Although the digitized Vital Records are a valuable resource on their own, they work best in conjunction with the Alaska State Library's newspaper microfilm collection. Now you can search for a name, find the date, page, and column number for an article about that person, and then read the article in the Alaska Daily Empire or the Weekly Douglas Island Newspaper. We have four microfilm scanners that allow you to print, email, or scan to a flash drive or the cloud, making microfilm research easier than ever.
The Alaska Daily Empire is one of hundreds of Alaskan newspapers available in our microfilm collection.

Some Alaska newspaper microfilm is available for lending through interlibrary loan, so even if you can't make it to an Alaska library, you can find historic articles about your Alaskan ancestors. Ask your local library for more information.

Learn more:
  • Betty Miller wrote a short biography about her life and her work on the Vital Records. A longer bio about her family was published in Gastineau Channel Memories, Volume I.
  • The Alaska Newspaper Project microfilmed all the known Alaskan newspapers and created microfilm repositories at the Alaska State Library, University of Alaska Fairbanks Rasmuson Library, and University of Alaska Anchorage Consortium Library.

Wednesday, December 2, 2015

Sneak peek inside the Kashevaroff SLAM

In June, we shared some photos from inside the Kashevaroff State Library, Archives, and Museum. There have been a ton of changes since then, so we're pleased to share the progress with you!

The boards have been removed and the copper panels on the front are being installed. The exterior of SLAM is nearly complete and most of the work is happening inside.
The main entrance off Whittier Street leads into the atrium. The Museum galleries are on the left.
A very large map of Alaska will be laid into the floor of the atrium. The latitude and longitude lines for the map are being set now.
The outlines of the map are drawn onto the floor. This is a segment of southeast Alaska.

Inside the museum, exhibit pieces and large objects from the Alaska State Museum collections are being installed.
The Clan House will be home to the exhibits about southeast Alaska Native cultures. It's wrapped in plastic to protect it from construction dust and damage.
All of the boards on the Clan House were adzed by hand. It's such hard work that three people dropped out of the adzing team, leaving one woman to complete most of the project herself.

Alaska's other Native cultures will be represented but are not installed yet. Around the corner, we entered the history galleries, which will include sections on the period of Russian colonization of Alaska in the late 18th- and early 19th-centuries, World War II in Alaska, Alaskan industries, and political history.

This is the base for the Fresnel lighthouse lens from Cape Spencer. Behind it is a photo mural of Alaska's first territorial legislature in 1913. It is a reproduction of a photograph from Alaska State Library Historical Collections, PCA 461-26.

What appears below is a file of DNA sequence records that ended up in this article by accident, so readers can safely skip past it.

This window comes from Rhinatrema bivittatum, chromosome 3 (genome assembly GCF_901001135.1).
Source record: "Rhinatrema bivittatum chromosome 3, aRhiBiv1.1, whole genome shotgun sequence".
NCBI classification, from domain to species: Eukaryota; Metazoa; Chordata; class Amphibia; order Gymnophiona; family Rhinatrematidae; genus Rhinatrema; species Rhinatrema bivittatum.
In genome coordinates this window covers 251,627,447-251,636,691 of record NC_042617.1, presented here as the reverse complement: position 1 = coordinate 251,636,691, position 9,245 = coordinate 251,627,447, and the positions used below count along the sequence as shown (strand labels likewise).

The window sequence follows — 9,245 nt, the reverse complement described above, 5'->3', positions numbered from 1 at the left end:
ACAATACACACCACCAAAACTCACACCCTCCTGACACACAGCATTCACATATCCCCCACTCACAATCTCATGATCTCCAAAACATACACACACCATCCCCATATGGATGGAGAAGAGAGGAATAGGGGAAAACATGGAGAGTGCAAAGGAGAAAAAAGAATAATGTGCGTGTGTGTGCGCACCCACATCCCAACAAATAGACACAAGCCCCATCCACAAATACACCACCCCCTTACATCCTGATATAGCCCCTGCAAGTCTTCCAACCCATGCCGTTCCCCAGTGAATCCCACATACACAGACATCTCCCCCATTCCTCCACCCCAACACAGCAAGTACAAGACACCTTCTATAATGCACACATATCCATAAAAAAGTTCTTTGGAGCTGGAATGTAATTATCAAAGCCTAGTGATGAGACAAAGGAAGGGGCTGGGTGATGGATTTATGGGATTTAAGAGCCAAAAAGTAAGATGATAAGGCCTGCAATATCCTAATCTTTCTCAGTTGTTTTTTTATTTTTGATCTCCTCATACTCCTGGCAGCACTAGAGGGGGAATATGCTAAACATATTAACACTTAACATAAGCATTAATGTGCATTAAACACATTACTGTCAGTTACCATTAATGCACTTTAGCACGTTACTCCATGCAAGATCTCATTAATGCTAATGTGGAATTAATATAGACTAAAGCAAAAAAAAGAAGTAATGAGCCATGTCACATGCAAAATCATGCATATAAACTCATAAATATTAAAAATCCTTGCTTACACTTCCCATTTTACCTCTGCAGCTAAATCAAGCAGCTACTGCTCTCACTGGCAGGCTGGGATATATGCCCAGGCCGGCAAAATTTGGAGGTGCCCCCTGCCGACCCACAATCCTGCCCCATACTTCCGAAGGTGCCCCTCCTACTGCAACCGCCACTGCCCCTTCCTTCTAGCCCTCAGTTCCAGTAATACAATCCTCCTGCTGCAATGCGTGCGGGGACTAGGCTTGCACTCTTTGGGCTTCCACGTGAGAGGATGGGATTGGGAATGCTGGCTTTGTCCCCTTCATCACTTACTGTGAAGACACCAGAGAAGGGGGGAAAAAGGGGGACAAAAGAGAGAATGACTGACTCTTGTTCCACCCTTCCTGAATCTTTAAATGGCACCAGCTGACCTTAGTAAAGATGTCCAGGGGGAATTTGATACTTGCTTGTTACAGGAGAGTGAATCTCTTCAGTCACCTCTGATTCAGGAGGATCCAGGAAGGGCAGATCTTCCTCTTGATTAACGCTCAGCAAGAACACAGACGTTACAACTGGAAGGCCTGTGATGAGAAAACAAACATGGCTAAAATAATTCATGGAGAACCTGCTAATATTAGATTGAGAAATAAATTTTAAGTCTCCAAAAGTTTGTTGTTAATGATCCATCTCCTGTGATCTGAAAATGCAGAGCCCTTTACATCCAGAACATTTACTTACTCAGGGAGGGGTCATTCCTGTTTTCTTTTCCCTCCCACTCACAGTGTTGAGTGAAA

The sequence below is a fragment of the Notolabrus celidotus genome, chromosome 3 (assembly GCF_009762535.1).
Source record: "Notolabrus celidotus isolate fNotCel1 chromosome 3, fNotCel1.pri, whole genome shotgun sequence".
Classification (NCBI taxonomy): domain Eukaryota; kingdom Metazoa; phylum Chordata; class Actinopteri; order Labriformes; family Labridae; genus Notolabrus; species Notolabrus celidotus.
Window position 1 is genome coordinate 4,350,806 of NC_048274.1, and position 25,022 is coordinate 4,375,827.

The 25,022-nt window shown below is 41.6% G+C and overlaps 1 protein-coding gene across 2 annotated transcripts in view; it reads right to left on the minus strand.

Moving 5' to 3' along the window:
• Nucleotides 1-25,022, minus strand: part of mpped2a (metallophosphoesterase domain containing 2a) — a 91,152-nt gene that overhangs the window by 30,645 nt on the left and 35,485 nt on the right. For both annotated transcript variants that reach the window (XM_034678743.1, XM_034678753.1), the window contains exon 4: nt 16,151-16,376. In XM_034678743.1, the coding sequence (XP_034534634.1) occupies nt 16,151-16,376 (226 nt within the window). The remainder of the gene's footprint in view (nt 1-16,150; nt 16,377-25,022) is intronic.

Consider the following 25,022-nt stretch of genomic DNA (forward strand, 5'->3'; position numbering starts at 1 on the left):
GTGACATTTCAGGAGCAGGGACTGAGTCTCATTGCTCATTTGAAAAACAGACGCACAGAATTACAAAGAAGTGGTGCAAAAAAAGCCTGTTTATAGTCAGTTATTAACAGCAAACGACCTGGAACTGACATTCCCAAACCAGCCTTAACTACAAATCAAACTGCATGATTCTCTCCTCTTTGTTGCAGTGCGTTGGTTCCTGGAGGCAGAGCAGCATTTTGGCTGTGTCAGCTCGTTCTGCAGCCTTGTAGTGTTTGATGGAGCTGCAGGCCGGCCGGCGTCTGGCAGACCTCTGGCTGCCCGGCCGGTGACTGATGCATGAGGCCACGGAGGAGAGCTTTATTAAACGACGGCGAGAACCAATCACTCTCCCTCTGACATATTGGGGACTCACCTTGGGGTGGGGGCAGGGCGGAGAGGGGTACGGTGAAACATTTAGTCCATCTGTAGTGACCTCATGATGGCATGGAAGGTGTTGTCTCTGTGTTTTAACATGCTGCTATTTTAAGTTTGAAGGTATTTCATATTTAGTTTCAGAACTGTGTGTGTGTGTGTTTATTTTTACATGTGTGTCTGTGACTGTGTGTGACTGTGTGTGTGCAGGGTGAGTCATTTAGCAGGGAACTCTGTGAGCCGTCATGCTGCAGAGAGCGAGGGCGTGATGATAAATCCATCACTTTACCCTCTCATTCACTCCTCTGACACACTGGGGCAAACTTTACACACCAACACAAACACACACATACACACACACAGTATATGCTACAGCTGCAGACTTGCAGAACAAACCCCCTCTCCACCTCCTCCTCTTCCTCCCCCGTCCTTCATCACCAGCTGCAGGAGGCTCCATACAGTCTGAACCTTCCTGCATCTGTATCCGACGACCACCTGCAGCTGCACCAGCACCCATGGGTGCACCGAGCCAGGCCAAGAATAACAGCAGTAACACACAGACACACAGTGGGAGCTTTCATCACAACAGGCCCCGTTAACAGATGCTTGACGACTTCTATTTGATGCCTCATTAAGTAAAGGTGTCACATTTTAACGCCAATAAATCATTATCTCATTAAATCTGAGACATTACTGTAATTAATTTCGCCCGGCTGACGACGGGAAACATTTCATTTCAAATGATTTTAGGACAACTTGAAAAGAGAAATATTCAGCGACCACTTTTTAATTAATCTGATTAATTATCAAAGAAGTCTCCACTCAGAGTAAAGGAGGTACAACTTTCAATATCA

This large photo mural is part of the mining section. It is a large reproduction of a photograph of the Chilkoot Trail from the Alaska State Library Historical Collections, PCA 87-707.
This big case is in the World War II section, where several of the mannequins I've been working on will live.
The sphere for the Science On A Sphere system looks like Humpty-Dumpty, waiting to be installed in its very own gallery, seen below.
The new Science On A Sphere gallery will accommodate Sphere-related programming and allow visitors to play with datasets.
This window looks from the atrium by the Eagle Tree into the conservation lab, where the conservator will repair and stabilize objects, so that visitors can observe the process in action.

The second level of the Kashevaroff SLAM will house the Alaska State Library, Historical Collections, and Alaska State Archives, as well as the administrative offices.
The wood panels in the ceiling of the Alaska State Library's Richard Foster Reading Room are being installed now.
Looking into the Reading Room from across the bridge, Walter Gordinier's glass pillars provide splashes of color in the walls.
Our office windows look down Gastineau Channel and at our neighbors in the Willoughby District, KTOO and the Prospector Hotel.
A window from the staff area looks out into the Historical Collections and Archives Research Room.
This very important space is the restroom. We're eagerly awaiting these because everyone working on the SLAM site is currently using port-a-potties.
The balcony area on the second floor allows visitors to look down into the atrium and view Gordinier's glass artwork and the Alaska map from a distance.
Back downstairs in the atrium, looking toward the main entrance from the Eagle Tree.

We're so excited to open the Kashevaroff State Library, Archives, and Museum. A big thanks to our project team at the Alaska Department of Transportation & Public Facilities and to PCL, who are busy making SLAM into a reality. We hope to see you all the grand opening next year!